Titanium dioxide, a wide-bandgap semiconductor, has long been used by many researchers for a wide range of applications. Specifically, its low cost, wide availability, and high catalytic activity makes it very promising to be used for a wide plethora of applications which includes (but not limited to) photocatalytic pollutant degradation, VOC elimination, the design of superhydrophobic surfaces, and hydrogen generation.
Nevertheless, despite its promising applications, titanium dioxide remains of limited use in the commercial processes because modifications are needed to fine-tune its properties and be suited for its intended end use. Doping, for example, is needed to improve its catalytic properties in the visible light range and thus eliminate the need for UV light for photo-activation. Immobilization is usually necessary so that the need for high-end ultra purification of nano-sized titania during downstream processing can be eliminated. More often than not, such modifications involve very expensive synthesis and characterization. On the lab scale, such costs are manageable. Yet on an industrial scale, characterization costs could outweigh the benefits that can be gained from this wonderful material.
Hence, there is a need to investigate new synthesis protocols to minimize the costs associated with current methods in synthesizing nano-sized titania. More specifically, there is a need to optimize the synthesis parameters and fine-tune it for specific applications while minimizing the costs involved.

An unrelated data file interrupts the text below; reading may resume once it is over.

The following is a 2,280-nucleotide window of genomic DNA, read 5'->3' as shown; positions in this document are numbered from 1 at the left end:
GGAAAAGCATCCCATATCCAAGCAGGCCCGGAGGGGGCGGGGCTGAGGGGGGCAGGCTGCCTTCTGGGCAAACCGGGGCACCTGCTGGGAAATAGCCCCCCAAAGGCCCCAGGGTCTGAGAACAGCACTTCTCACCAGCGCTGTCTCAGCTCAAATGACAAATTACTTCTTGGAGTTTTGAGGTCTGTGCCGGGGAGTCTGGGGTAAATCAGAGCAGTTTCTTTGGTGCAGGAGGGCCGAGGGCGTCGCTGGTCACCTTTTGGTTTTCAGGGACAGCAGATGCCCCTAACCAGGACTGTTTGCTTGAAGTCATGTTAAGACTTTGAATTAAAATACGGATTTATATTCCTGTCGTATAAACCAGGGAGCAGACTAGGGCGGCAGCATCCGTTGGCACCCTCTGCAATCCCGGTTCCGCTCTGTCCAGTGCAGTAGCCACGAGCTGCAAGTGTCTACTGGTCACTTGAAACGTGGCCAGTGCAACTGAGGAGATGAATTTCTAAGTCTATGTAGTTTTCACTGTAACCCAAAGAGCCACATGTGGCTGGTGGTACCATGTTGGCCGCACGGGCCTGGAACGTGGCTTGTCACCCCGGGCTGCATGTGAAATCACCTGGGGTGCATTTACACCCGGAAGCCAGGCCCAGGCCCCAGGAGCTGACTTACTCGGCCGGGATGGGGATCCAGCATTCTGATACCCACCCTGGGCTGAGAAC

In our lab, we are working on electrochemical means of synthesizing nanomaterials. Electrochemical synthesis is not new. In fact, it has been used for ages in the electroplating industry. In this approach, we use an applied potential to drive chemical reactions. With the help of redox processes occurring in the electrochemical cell, nanomaterials such as nano-titania can be synthesized and tailored to achieve specific ordering and desired geometries. While electrochemical methods such as anodization and electrodeposition have been studied in the past, we are working on improving the said processes by optimizing key process parameters necessary to obtain self-ordered nano-titania in various substrates.
Currently, we are working on the electrochemical synthesis of nano-titania for photocatalytic degradation of recalcitrant organic pollutants such as textile dyes.
Recently, our work entitled “Highly-organized One-dimensional Copper-doped Titanium Dioxide Nanotubes for Photoelectrocatalytic Degradation of Acid Orange 52” was presented in the 4th International on Composite Materials and Material Engineering (ICCMME 2019) which was held in Tokyo University of Science, Kagurazaka Campus, Tokyo, Japan last January 19-22, 2019.
The above work stemmed from my previous study on silver-doped titanium dioxide nanotubes synthesized by anodization for photoelectrocatalytic degradation of textile dyes. The said study was presented last year at the 7th International Conference on Materials Science and Engineering Technology (ICMSET 2018) which was held at the Beijing University of Posts and Telecommunications in Beijing, China last October 20-22, 2018.